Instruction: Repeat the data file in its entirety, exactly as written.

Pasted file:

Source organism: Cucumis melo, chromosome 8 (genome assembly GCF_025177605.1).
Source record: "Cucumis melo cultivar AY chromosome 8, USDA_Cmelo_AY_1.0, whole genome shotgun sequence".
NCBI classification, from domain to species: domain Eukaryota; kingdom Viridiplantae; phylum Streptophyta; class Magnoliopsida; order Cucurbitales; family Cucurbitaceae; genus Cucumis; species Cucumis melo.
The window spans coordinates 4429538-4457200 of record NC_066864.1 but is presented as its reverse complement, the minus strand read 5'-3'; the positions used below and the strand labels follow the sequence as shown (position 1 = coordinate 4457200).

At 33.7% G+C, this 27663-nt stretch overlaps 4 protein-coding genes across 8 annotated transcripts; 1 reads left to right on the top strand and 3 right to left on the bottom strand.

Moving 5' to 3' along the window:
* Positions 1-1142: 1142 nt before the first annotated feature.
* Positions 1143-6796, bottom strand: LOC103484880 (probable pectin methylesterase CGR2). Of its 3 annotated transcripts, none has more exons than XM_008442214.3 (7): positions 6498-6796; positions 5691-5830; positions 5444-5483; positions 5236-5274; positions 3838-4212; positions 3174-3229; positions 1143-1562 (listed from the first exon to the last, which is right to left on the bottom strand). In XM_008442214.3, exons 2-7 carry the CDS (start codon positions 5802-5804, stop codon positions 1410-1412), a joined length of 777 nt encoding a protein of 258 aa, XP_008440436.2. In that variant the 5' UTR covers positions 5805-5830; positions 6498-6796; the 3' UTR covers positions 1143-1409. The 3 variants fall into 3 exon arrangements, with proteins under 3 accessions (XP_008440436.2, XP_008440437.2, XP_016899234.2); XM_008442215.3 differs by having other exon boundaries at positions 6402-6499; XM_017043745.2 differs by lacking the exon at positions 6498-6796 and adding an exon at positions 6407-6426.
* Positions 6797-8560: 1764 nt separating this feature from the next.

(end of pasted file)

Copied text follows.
Source organism: Cucumis melo, chromosome 8 (genome assembly GCF_025177605.1).
Source record: "Cucumis melo cultivar AY chromosome 8, USDA_Cmelo_AY_1.0, whole genome shotgun sequence".
NCBI classification, from domain to species: domain Eukaryota; kingdom Viridiplantae; phylum Streptophyta; class Magnoliopsida; order Cucurbitales; family Cucurbitaceae; genus Cucumis; species Cucumis melo.
The window spans coordinates 4429538-4457200 of record NC_066864.1 but is presented as its reverse complement, the minus strand read 5'-3'; the positions used below and the strand labels follow the sequence as shown (position 1 = coordinate 4457200).

At 33.7% G+C, this 27663-nt stretch overlaps 4 protein-coding genes across 8 annotated transcripts; 1 reads left to right on the top strand and 3 right to left on the bottom strand.

Moving 5' to 3' along the window:
* Positions 1-1142: 1142 nt before the first annotated feature.
* Positions 1143-6796, bottom strand: LOC103484880 (probable pectin methylesterase CGR2). Of its 3 annotated transcripts, none has more exons than XM_008442214.3 (7): positions 6498-6796; positions 5691-5830; positions 5444-5483; positions 5236-5274; positions 3838-4212; positions 3174-3229; positions 1143-1562 (listed from the first exon to the last, which is right to left on the bottom strand). In XM_008442214.3, exons 2-7 carry the CDS (start codon positions 5802-5804, stop codon positions 1410-1412), a joined length of 777 nt encoding a protein of 258 aa, XP_008440436.2. In that variant the 5' UTR covers positions 5805-5830; positions 6498-6796; the 3' UTR covers positions 1143-1409. The 3 variants fall into 3 exon arrangements, with proteins under 3 accessions (XP_008440436.2, XP_008440437.2, XP_016899234.2); XM_008442215.3 differs by having other exon boundaries at positions 6402-6499; XM_017043745.2 differs by lacking the exon at positions 6498-6796 and adding an exon at positions 6407-6426.
* Positions 6797-8560: 1764 nt separating this feature from the next.